AUBURN — The digital scoreboard beyond the outfield wall displayed graphics of Auburn's lengthy baseball history, commemorating its many years involved with minor league baseball and all the major league affiliations.
This week, Auburn will commence a new era of baseball, but instead of low-level professionals hitting the field, it'll be high-end collegiates.
On Thursday, the Doubledays — the nickname carries over from Auburn's previous iteration — open their first season in the Perfect Game Collegiate Baseball League, on the road at Watertown. Auburn has another road tilt on Friday, at Utica, before its season opener Saturday at Falcon Park against Geneva.
Players from within New York state and as far as California and Texas have arrived to Auburn in recent days, and the team met for two-a-day practices both Tuesday and Wednesday at Falcon Park.
Coaching the Doubledays is Ben Julian, who has previous stops as an assistant at Utica College and with the Perfect Game league's Adirondack team.
Julian's name should be familiar to those who followed the New York-Penn League. His father, Robert was president of the short-season league from 1992 through 2001, and currently holds a role as president of the Perfect Game league.
For Ben Julian, coming to Auburn to coach was a draw, in part, because of the city's rich history with baseball. Auburn's specific interest in the Doubledays, however, waned in its final years with the New York-Penn League, but Julian looks forward to fielding a team that can reinvigorate that excitement.
"That's one of the most exciting things for me, is bring baseball back here," Julian said. "This facility and this city deserves good baseball, and I think the Perfect Game league does provide that. I'm excited to be able to showcase what the league has to offer, and I hope we can garner the love and support that this city has always provided and give everybody something to cheer for, especially during such a weird time in our societal history."
Auburn's transition to join the Perfect Game league was finalized in March, as the city finalized its rental agreement with Don Lewis and Bob Ohmann for the use of Falcon Park. Lewis and Ohmann will serve as co-owners of the Doubledays, with the current rental agreement continuing through 2023.
Because of the timing of the agreement, the Doubledays were late to the game in terms of assembling a roster. In normal circumstances, Perfect Game league rosters are set in October.
With the season fast approaching, the players' arrival has been a whirlwind. There's also the challenge for players to settle into their housing situations and develop quick relationships with their new teammates.
"I don't know anybody on this team, but so far it's been a good vibe," said Erislandy Rives, a pitcher from Hialeah, Florida who was recruited due to his familiarity with Julian. "Right now we're still building those relationships, but I feel like we're gonna have a great summer."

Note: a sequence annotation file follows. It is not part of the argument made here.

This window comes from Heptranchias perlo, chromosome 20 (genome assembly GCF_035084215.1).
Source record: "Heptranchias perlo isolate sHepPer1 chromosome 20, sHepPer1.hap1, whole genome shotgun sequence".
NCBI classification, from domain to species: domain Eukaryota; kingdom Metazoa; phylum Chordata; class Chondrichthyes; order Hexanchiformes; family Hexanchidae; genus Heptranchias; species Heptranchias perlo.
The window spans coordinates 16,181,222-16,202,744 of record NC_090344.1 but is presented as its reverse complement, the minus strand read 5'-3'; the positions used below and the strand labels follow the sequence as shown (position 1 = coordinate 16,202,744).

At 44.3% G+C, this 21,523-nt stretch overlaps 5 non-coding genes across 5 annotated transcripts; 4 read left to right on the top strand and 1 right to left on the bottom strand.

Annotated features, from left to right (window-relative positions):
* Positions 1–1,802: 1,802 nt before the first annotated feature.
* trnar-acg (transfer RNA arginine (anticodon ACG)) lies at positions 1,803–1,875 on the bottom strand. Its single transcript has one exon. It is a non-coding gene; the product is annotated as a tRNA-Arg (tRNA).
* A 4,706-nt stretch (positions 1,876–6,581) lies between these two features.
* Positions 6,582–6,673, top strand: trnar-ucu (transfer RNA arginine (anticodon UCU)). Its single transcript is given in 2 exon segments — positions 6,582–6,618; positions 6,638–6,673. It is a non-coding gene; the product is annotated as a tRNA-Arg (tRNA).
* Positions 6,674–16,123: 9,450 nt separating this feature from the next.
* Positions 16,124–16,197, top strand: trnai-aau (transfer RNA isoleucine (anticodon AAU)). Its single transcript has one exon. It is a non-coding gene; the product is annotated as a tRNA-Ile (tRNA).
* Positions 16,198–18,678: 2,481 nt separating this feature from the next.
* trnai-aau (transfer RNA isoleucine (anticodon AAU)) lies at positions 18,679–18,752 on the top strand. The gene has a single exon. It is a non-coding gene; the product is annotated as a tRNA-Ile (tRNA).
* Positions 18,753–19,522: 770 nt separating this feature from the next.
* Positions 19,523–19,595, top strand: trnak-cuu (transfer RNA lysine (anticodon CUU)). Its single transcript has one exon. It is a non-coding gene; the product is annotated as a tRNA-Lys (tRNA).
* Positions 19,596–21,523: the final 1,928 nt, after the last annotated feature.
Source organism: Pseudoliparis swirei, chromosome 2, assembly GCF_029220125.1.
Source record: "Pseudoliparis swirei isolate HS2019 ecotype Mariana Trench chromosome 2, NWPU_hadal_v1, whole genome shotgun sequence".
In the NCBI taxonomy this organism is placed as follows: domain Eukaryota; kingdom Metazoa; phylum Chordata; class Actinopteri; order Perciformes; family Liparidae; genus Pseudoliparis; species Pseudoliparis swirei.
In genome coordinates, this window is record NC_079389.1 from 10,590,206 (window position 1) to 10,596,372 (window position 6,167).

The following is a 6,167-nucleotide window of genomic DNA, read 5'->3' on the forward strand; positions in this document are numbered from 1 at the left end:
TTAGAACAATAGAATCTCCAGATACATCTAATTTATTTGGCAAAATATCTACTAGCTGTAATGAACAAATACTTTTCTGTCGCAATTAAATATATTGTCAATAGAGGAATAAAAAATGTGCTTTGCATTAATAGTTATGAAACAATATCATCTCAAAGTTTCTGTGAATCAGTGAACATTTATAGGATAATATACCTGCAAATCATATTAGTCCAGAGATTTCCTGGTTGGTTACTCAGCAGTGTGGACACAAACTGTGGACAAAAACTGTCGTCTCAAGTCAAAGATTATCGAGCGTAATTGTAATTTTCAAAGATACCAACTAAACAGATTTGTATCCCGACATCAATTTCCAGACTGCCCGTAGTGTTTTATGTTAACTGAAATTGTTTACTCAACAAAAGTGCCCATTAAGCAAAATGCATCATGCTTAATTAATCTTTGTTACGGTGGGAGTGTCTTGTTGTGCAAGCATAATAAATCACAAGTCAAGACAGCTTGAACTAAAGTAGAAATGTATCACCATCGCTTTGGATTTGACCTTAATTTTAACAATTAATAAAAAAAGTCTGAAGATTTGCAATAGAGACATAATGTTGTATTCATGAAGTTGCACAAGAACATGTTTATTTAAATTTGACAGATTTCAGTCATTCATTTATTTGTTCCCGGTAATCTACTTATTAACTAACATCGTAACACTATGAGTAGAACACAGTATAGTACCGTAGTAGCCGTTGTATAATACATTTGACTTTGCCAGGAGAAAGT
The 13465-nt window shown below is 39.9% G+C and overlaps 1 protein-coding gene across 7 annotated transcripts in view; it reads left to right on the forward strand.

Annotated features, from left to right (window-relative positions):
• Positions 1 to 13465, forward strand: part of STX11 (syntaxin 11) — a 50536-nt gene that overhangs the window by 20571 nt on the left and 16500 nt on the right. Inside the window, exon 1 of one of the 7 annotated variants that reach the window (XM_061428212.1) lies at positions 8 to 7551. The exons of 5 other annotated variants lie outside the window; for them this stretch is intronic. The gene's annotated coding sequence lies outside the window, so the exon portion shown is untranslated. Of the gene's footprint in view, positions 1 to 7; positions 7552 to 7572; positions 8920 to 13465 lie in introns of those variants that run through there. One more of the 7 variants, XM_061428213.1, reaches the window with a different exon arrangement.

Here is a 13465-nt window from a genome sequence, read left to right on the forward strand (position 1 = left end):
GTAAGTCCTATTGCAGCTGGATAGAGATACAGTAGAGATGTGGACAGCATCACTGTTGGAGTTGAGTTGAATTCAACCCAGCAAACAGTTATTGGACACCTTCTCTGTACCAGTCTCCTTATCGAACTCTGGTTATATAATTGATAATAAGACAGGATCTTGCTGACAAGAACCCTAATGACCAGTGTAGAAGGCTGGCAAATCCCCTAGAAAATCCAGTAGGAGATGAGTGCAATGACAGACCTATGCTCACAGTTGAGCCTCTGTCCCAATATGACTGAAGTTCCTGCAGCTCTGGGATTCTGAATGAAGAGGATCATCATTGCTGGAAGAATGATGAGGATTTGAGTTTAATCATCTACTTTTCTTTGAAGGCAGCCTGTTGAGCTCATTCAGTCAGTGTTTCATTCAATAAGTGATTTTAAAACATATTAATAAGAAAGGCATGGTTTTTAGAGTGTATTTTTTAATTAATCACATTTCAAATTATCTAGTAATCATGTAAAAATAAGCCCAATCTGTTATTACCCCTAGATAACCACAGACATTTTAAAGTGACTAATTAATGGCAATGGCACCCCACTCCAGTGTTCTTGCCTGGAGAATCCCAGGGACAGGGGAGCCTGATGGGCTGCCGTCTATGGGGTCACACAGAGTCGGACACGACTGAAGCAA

Some players' arrival into Auburn has been hectic. Rives, for example, alluded to issues with his flight into New York.
For others, Falcon Park is a short drive from home. Carson Ashby is an Auburn native who attended Jordan-Elbridge High School. He's currently enrolled at Ithaca College.
While a local product, Ashby is looking forward to the diversity of backgrounds the Doubledays will provide.
"It's going to build a strong chemistry with our team and will lead to a lot of success," Ashby said. "Many of us have goals to get to the next level, whether that's MLB or minor league baseball, whatever it is. I think this is going to prepare us not only for college, but the next level of baseball."
Robert Gruber, a pitcher from Niagara Falls that attends Elmira College, was vaguely familiar with Auburn before his arrival. He was aware of the city's rookie league team and played earlier this spring at Falcon Park.
Others, like Cameron Sheets, had never heard of Auburn until joining the team. Sheets plays for Trinity University in San Antonio, Texas.
"Learning (the Doubledays) were a former minor league team, and that they've had baseball here for about 100 years, I thought that was really cool," Sheets said. "The past two summers I just played at home, Especially with COVID, that's all I could do. Playing out of state sounded really cool, and I want to learn more about baseball's history in Auburn because it sounds really cool."
While the experience of a new city is appealing, the players made it clear they want to deliver on the field. They'll have about 50 games to do so in a season that continues through July 29.
"Everyone agrees that when you're winning it's fun. That's with any sport, but especially baseball," Gruber said. "Everyone wants to get better. This league is filled with a lot of great talent, and it gives everybody an opportunity to compete."
Sports reporter Justin Ritzel can be reached at 282-2257 or at email@example.com. Follow him on Twitter @CitizenRitz.